When we set out early the next morning the mist was hanging heavy across the hills again. In the morning light it looked like a different landscape and in the still air the loch water became a vast mirror, the mountains stretching above and below. I annoyed Barry by insisting we stop and take pictures, and could have shot hundreds more. However, the road was calling and we pushed on the other way along the A832 towards the west coast and further into the Highlands. With Loch Maree on our right we blasted though the national nature reserve, enjoying the deserted roads, quiet apart from occasional tractors and water-board 4x4s, which seemed to be everywhere. The M235i was proving to be the perfect car for these roads – small enough to squeeze down tight lanes but with plenty of power and control for the faster sections. We were both relieved to have a car with such a good manual gearbox to enjoy through the endless bends and hills.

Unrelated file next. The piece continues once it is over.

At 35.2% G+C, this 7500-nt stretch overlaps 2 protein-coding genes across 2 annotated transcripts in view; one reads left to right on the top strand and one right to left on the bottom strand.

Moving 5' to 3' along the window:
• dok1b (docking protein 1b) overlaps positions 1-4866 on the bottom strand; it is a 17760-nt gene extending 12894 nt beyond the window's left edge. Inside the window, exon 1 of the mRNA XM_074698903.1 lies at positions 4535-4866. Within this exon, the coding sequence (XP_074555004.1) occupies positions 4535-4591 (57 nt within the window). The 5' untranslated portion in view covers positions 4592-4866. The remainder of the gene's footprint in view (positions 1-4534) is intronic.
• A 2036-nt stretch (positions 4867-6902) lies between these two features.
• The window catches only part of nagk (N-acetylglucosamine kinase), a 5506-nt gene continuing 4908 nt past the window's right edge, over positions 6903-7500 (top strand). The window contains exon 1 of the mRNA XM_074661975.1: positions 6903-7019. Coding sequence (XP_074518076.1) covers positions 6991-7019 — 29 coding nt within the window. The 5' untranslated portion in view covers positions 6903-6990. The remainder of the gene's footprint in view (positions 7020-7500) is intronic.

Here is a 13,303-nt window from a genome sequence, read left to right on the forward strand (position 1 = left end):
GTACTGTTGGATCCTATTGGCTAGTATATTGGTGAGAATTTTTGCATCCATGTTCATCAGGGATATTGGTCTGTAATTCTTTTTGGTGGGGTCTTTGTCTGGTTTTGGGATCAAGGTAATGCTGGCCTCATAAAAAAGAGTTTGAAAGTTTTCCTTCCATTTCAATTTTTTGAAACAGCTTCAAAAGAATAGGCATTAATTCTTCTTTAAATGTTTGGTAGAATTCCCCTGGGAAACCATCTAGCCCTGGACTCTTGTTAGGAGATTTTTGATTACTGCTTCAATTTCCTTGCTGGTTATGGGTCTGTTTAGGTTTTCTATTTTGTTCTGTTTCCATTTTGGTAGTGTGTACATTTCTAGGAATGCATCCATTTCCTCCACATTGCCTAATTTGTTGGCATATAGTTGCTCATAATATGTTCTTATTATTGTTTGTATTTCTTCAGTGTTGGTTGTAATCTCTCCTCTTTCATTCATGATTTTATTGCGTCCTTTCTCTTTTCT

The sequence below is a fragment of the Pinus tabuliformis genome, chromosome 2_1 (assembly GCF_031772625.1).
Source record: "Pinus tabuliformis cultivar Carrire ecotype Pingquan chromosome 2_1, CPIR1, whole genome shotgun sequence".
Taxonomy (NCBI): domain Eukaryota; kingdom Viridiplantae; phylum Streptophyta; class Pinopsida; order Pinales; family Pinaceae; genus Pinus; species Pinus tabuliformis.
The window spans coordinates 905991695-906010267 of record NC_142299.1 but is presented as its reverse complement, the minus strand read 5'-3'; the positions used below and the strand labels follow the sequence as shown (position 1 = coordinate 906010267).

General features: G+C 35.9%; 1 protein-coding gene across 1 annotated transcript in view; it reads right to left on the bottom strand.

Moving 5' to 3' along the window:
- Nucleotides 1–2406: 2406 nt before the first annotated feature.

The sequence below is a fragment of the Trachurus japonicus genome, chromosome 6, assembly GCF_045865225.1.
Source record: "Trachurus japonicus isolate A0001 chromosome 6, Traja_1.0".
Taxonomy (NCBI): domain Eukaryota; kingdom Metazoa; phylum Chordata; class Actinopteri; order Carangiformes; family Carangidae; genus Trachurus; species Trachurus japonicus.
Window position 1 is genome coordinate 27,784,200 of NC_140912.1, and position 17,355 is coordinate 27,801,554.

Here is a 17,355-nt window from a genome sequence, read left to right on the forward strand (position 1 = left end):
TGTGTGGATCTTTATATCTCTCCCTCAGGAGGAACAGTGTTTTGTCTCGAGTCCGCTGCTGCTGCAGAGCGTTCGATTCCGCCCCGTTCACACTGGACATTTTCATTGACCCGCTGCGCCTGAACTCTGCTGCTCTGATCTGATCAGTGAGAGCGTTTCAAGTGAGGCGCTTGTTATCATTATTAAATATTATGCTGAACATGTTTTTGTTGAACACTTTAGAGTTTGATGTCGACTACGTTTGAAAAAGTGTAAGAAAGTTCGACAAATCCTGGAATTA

By the time we reached Gairloch on the coast we were ready for a break, so we pulled over for coffee and cake with another stunning view of the water before filling up and heading on the Aultbea where we thought we could kayak out into Loch Ewe, but alas we couldn’t – the downside of coming early in the season is that many attractions are not yet open.

    Stopping to take pictures at Aultbea a lady told us about an incredible beach she had just come from, so we turned back and took little more than a dirt track to Mellon Charles, a perfect sandy beach surrounded by rocks, where we had a picnic of our leftover motorway snacks from the drive up and discussed how this would be a great spot to bring our families back to.

    The road turns back inland along Little Loch Broom at this point and although the backdrop was still breathtaking, we were starting to become a little ‘landscape fatigued’ as each bend brought another amazing vista, so Corrieshalloch Gorge was a welcome change. The 60 meter deep gorge is narrow and has a suspension foot bridge so you can properly enjoy the waterfall and sheer drop below.

    We stopped for the night at Ullapool, one of the biggest towns on the west coast where large ferries sail for Stornaway. As evening came, we sat with a pint of the local beer (and later the local single malt) and Loch Broom could easily have passed for the Italian lakes.